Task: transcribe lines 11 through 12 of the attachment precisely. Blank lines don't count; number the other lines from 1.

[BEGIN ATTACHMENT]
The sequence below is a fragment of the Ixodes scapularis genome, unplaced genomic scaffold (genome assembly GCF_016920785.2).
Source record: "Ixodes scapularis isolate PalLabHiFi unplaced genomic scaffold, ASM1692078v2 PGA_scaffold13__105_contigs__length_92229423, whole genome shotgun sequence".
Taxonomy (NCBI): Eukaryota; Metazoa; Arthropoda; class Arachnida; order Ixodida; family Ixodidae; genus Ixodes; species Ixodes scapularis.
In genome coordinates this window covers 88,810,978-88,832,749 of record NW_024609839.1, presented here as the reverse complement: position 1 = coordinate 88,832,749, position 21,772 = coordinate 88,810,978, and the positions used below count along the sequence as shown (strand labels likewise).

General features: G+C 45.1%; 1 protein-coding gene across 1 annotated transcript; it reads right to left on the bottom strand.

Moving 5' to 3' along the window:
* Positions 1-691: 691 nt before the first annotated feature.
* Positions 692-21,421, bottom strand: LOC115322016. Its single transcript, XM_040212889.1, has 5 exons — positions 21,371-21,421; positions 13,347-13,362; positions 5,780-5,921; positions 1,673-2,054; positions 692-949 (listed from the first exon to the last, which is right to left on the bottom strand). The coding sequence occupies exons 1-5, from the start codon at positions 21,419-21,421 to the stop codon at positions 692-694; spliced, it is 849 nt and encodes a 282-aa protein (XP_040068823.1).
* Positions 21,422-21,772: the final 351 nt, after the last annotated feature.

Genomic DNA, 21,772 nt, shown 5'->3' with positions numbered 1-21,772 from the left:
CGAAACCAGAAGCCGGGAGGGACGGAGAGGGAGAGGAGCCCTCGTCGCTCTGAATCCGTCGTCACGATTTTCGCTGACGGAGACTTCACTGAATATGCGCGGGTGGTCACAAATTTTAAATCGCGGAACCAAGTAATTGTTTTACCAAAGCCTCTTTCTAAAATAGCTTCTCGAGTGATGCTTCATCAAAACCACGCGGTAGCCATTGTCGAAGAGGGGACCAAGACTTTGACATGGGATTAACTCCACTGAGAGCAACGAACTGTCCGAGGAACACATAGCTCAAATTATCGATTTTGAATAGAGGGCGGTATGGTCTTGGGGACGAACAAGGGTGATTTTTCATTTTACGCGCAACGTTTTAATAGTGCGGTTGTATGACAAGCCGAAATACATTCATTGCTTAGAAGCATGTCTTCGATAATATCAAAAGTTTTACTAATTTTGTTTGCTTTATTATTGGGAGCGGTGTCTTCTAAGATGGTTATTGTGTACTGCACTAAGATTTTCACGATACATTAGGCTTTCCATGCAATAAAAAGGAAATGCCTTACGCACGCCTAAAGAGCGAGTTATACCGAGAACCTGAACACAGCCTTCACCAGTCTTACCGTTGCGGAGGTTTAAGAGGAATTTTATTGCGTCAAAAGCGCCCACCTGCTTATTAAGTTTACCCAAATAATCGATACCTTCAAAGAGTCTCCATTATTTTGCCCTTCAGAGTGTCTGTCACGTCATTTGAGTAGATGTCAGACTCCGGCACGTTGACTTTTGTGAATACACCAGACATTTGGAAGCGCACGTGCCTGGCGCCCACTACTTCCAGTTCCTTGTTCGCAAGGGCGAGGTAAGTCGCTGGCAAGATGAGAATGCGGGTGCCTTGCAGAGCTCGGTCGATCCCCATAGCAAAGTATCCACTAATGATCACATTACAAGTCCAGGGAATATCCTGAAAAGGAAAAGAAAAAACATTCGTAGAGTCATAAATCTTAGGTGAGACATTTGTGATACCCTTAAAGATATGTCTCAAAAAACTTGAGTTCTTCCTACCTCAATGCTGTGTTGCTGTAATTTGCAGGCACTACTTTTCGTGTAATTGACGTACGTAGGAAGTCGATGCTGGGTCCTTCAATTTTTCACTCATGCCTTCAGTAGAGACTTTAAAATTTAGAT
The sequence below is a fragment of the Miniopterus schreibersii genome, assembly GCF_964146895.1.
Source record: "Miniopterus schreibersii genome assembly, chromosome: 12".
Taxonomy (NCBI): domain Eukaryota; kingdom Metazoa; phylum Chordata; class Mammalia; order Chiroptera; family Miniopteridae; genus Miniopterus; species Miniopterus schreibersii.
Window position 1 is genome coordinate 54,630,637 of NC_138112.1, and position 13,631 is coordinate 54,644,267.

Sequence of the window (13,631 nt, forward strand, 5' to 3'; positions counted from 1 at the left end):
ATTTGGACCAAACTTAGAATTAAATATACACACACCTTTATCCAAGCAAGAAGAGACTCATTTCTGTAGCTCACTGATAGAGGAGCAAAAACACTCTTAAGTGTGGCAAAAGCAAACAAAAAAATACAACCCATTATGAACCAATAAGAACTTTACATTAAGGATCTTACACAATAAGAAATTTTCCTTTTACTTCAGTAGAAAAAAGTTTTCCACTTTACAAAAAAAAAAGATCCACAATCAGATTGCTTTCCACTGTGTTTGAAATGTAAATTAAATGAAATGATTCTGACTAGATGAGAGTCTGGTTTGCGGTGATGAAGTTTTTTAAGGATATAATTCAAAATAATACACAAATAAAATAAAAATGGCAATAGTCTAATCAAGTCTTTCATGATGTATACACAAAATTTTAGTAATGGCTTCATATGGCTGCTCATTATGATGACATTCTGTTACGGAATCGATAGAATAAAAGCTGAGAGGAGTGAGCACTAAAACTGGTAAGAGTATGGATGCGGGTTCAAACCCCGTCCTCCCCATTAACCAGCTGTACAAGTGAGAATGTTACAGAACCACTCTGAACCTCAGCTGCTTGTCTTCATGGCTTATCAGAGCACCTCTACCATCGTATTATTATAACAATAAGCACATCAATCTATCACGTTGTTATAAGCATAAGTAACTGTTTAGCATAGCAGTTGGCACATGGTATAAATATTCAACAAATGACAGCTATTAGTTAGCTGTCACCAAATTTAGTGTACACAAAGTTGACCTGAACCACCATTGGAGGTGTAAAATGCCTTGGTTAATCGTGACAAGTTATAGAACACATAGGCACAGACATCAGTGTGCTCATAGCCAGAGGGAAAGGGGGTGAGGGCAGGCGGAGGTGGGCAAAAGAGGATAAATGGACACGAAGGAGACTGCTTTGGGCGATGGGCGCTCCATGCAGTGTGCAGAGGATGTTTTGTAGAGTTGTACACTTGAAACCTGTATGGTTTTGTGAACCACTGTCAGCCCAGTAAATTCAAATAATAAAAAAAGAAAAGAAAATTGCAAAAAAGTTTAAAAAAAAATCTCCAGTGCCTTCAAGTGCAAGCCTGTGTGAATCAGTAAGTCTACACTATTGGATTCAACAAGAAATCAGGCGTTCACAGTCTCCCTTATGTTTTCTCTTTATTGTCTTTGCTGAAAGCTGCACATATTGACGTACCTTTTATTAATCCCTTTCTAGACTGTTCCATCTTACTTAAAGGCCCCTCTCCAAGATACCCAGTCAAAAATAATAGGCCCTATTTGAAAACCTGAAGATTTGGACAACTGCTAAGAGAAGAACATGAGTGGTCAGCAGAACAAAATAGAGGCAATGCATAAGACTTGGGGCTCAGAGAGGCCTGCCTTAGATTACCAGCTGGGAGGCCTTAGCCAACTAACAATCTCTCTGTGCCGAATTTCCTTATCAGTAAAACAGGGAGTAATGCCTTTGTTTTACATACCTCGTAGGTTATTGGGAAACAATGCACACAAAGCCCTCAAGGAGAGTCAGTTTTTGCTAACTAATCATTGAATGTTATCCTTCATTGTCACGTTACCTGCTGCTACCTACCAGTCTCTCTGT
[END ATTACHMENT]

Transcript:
CGAAACCAGAAGCCGGGAGGGACGGAGAGGGAGAGGAGCCCTCGTCGCTCTGAATCCGTCGTCACGATTTTCGCTGACGGAGACTTCACTGAATATGCGCGGGTGGTCACAAATTTTAAATCGCGGAACCAAGTAATTGTTTTACCAAAGCCTCTTTCTAAAATAGCTTCTCGAGTGATGCTTCATCAAAACCACGCGGTAGCCATTGTCGAAGAGGGGACCAAGACTTTGACATGGGATTAACTCCACTGAGAGCAACGAACTGTCCGAGGAACACATAGCTCAAATTATCGATTTTGAATAGAGGGCGGTATGGTCTTGGGGACGAACAAGGGTGATTTTTCATTTTACGCGCAACGTTTTAATAGTGCGGTTGTATGACAAGCCGAAATACATTCATTGCTTAGAAGCATGTCTTCGATAATATCAAAAGTTTTACTAATTTTGTTTGCTTTATTATTGGGAGCGGTGTCTTCTAAGATGGTTATTGTGTACTGCACTAAGATTTTCACGATACATTAGGCTTTCCATGCAATAAAAAGGAAATGCCTTACGCACGCCTAAAGAGCGAGTTATACCGAGAACCTGAACACAGCCTTCACCAGTCTTACCGTTGCGGAGGTTTAAGAGGAATTTTATTGCGTCAAAAGCGCCCACCTGCTTATTAAGTTTACCCAAATAATCGATACCTTCAAAGAGTCTCCATTATTTTGCCCTTCAGAGTGTCTGTCACGTCATTTGAGTAGATGTCAGACTCCGGCACGTTGACTTTTGTGAATACACCAGACATTTGGAAGCGCACGTGCCTGGCGCCCACTACTTCCAGTTCCTTGTTCGCAAGGGCGAGGTAAGTCGCTGGCAAGATGAGAATGCGGGTGCCTTGCAGAGCTCGGTCGATCCCCATAGCAAAGTATCCACTAATGATCACATTACAAGTCCAGGGAATATCCTGAAAAGGAAAAGAAAAAACATTCGTAGAGTCATAAATCTTAGGTGAGACATTTGTGATACCCTTAAAGATATGTCTCAAAAAACTTGAGTTCTTCCTACCTCAATGCTGTGTTGCTGTAATTTGCAGGCACTACTTTTCGTGTAATTGACGTACGTAGGAAGTCGATGCTGGGTCCTTCAATTTTTCACTCATGCCTTCAGTAGAGACTTTAAAATTTAGAT
The sequence below is a fragment of the Miniopterus schreibersii genome, assembly GCF_964146895.1.